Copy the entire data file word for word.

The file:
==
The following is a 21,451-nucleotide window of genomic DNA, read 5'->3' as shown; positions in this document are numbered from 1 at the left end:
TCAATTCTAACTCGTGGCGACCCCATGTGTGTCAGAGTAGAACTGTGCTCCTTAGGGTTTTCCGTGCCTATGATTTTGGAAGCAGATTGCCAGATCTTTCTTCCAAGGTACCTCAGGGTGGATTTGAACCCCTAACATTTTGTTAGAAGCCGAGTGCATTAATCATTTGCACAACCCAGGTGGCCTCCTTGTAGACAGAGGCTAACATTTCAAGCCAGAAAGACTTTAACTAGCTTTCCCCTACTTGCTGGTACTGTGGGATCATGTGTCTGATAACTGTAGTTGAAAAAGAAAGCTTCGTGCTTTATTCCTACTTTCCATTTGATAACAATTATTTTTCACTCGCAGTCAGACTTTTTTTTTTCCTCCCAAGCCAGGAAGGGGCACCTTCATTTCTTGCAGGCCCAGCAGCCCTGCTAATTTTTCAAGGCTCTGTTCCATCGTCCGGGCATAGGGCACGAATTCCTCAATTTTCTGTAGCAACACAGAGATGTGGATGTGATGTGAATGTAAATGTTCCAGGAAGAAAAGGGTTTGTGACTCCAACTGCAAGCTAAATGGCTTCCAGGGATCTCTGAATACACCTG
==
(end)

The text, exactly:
The following is a 21,451-nucleotide window of genomic DNA, read 5'->3' as shown; positions in this document are numbered from 1 at the left end:
TCAATTCTAACTCGTGGCGACCCCATGTGTGTCAGAGTAGAACTGTGCTCCTTAGGGTTTTCCGTGCCTATGATTTTGGAAGCAGATTGCCAGATCTTTCTTCCAAGGTACCTCAGGGTGGATTTGAACCCCTAACATTTTGTTAGAAGCCGAGTGCATTAATCATTTGCACAACCCAGGTGGCCTCCTTGTAGACAGAGGCTAACATTTCAAGCCAGAAAGACTTTAACTAGCTTTCCCCTACTTGCTGGTACTGTGGGATCATGTGTCTGATAACTGTAGTTGAAAAAGAAAGCTTCGTGCTTTATTCCTACTTTCCATTTGATAACAATTATTTTTCACTCGCAGTCAGACTTTTTTTTTTCCTCCCAAGCCAGGAAGGGGCACCTTCATTTCTTGCAGGCCCAGCAGCCCTGCTAATTTTTCAAGGCTCTGTTCCATCGTCCGGGCATAGGGCACGAATTCCTCAATTTTCTGTAGCAACACAGAGATGTGGATGTGATGTGAATGTAAATGTTCCAGGAAGAAAAGGGTTTGTGACTCCAACTGCAAGCTAAATGGCTTCCAGGGATCTCTGAATACACCTG